Spaceflight Insider

Made In Space conducts large-scale 3-D build in space-like environment

Archinaut deployment in space

This artist’s rendering depicts the Archinaut payload during its deployment in space. The project uses additive manufacturing to produce new or replacement structures including beams and struts too large for today’s conventional rockets to haul to space. Image & Caption Credit: Made in Space / NASA

Made In Space has conducted its first successful test of its Archinaut Project in a space-like environment. The Extended Structure Additive Manufacturing Machine (ESAMM) was tested in a vacuum chamber at Ames Research Center in Moffett Field, California. Additive manufacturing is more commonly known as “3-D printing”.

On July 5, 2017, Spaceflight Insider reported on Made In Space’s project to combine 3-D printing with robotic arms to revolutionize space construction. Rather than lifting gigantic payloads into orbit, and having to configure them to withstand the g-forces of liftoff rather than optimizing them for use in space, the Archinaut Project aims to 3-D-print components on orbit and then assemble them using robotic arms.

ESAMM fine-tune

Archinaut project manager Eric Joyce, left, and fellow Made In Space engineer Deejay Riley fine-tune the Extended Structure Additive Manufacturing Machine – the core of the project’s innovative, in-space 3-D printing capability – during thermal vacuum testing at NASA’s Ames Research Center in Moffett Field, California. Photo & Caption Credit: Made in Space / NASA

Eric Joyce, Archinaut’s project manager, said of the test: “To our knowledge, this is the first time additive manufacturing has been successfully tested on such a large scale in the vacuum and temperature conditions of space.”

The problem with 3-D printing in space is that normal 3-D printers don’t work properly. Jason Dunn, CTO and co-founder of Made In Space, explained the problem:

Getting a 3-D printer there quick was our goal, we took these commercial printers on the zero-g flights and we tested over a dozen different printers and then built some new printers of our own, but through that entire process, we did over three hours of zero-gravity time. We found that none of the commercial printers would work. We had to modify them significantly to get thermal settings right, to get the mechanical settings right, all the things you would imagine. But then on top of that, just to build a printer that could survive launch to the Space Station, to meet all the safety requirements to work on the Space Station. The outgassing can be harmful to the crew, and the EMI, and the things like that.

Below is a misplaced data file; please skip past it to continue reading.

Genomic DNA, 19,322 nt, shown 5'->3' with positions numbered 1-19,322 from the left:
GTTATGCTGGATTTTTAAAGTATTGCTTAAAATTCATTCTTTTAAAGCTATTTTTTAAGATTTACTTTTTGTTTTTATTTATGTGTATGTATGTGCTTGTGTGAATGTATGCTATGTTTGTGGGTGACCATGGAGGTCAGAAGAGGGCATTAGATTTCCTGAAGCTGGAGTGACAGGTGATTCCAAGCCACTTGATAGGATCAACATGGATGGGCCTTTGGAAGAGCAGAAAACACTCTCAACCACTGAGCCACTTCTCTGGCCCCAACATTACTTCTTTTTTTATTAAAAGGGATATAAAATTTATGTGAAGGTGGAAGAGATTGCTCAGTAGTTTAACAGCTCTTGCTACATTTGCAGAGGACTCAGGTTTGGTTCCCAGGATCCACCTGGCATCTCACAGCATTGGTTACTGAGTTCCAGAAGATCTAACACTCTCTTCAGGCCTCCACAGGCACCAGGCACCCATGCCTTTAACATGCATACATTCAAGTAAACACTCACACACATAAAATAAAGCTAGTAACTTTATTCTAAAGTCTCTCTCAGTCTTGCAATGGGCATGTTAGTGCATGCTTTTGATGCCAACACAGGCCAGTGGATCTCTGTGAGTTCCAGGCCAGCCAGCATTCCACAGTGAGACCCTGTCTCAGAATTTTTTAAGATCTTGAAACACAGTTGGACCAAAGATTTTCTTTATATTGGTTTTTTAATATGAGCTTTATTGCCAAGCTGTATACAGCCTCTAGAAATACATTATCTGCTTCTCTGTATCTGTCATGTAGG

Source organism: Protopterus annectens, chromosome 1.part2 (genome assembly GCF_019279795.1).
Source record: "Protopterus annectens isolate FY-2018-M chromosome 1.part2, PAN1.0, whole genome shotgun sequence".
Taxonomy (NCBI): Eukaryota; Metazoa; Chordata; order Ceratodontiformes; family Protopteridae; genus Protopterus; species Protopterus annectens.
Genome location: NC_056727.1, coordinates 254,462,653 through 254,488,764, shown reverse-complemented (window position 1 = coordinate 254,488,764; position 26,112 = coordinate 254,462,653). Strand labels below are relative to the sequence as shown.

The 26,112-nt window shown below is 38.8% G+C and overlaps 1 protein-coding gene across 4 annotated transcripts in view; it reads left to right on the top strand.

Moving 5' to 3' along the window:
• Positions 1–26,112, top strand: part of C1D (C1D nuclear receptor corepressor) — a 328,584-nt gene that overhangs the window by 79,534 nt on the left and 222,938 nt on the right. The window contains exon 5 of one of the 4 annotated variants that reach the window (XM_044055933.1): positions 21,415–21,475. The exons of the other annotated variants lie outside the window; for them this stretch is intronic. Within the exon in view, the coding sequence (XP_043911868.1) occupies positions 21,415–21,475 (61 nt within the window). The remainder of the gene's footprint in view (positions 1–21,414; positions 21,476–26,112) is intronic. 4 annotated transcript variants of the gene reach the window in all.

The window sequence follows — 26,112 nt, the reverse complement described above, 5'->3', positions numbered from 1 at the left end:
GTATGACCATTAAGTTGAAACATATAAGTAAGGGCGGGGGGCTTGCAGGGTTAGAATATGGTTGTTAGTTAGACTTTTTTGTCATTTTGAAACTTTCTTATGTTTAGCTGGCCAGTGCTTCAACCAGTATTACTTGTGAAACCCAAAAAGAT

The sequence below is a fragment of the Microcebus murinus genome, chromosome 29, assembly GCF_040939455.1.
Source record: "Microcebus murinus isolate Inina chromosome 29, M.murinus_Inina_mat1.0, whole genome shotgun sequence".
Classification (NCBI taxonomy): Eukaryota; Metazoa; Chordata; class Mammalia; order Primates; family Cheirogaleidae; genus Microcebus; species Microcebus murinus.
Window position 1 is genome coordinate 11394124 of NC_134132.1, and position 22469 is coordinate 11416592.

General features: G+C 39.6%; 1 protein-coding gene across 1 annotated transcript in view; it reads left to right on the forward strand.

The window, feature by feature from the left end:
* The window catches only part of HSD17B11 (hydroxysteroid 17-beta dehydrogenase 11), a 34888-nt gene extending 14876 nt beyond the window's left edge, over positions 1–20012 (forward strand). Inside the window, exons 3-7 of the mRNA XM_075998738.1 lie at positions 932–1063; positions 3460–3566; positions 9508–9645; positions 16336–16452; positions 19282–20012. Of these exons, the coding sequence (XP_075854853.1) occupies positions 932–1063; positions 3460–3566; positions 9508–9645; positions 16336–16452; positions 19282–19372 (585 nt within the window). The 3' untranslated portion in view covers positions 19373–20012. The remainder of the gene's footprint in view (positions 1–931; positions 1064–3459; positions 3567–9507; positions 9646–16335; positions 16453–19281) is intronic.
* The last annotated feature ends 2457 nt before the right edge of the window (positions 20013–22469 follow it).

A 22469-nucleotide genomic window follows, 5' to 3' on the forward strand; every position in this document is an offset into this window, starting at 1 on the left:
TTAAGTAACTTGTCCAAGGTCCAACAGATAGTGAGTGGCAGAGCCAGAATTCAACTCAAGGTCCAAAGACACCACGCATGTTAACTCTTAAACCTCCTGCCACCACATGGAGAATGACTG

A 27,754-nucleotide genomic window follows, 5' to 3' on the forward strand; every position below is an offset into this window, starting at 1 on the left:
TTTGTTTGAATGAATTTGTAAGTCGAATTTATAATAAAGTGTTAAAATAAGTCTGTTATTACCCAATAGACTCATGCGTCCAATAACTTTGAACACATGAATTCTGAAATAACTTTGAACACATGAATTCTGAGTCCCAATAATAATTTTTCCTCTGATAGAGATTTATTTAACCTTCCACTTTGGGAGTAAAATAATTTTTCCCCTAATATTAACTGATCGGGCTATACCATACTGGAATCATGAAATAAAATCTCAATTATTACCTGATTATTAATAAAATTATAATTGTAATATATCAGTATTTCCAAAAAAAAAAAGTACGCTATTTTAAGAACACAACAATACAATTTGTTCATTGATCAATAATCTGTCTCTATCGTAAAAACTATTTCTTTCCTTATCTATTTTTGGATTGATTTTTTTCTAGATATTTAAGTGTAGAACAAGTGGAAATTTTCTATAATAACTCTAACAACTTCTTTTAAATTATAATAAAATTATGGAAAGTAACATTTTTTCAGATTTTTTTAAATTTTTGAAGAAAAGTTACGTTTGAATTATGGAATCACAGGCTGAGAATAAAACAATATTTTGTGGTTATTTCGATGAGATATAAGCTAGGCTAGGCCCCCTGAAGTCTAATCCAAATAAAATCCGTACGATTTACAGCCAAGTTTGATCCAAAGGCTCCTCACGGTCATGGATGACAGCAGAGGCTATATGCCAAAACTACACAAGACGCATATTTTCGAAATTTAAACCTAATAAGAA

Throughout June, the team conducted hundreds of hours of tests, working round the clock at the vacuum chamber, printing up beam segments similar to many of the sections used in the construction of various space structures.

“This was a big step for us,” Joyce said. “It advances the technology and gives us real confidence the hardware will do the job in space that it does here on the ground, enabling us to print sturdy, reliable structures of unlimited size. It was a history-making test.”

“Up until this point in time, there’s only been one way to get hardware into space, and that’s been launching it on rockets,” Dunn said. “And now, today, with the 3-D printer on the Space Station, there’s actually an entirely new way to get hardware there. We in fact just e-mail the digital file to our 3-D printer and print it out. So we think that’s a paradigm shift.”

“This technology is absolutely transformative,” Joyce said. “Archinaut has the potential to dramatically advance discovery in space, reducing the time and money spent launching hardware and equipment and putting the focus on the human explorers who will use that made-in-space equipment to explore the cosmos.”

In September 2014, Made In Space’s custom-designed 3-D printer was delivered to the International Space Station. With this year’s the vacuum testing, the paradigm shift envisioned by Dunn, Joyce, and the rest of the Archinaut team is closer to fruition.



Collin R. Skocik has been captivated by space flight since the maiden flight of space shuttle Columbia in April of 1981. He frequently attends events hosted by the Astronaut Scholarship Foundation, and has met many astronauts in his experiences at Kennedy Space Center. He is a prolific author of science fiction as well as science and space-related articles. In addition to the Voyage Into the Unknown series, he has also written the short story collection The Future Lives!, the science fiction novel Dreams of the Stars, and the disaster novel The Sunburst Fire. His first print sale was Asteroid Eternia in Encounters magazine. When he is not writing, he provides closed-captioning for the hearing impaired. He lives in Atlantic Beach, Florida.

Reader Comments

It can’t hurt. But it will probably be limited to simple tools and structures. You aren’t going to make a tiny integrated circuit with millions of transistors in space.

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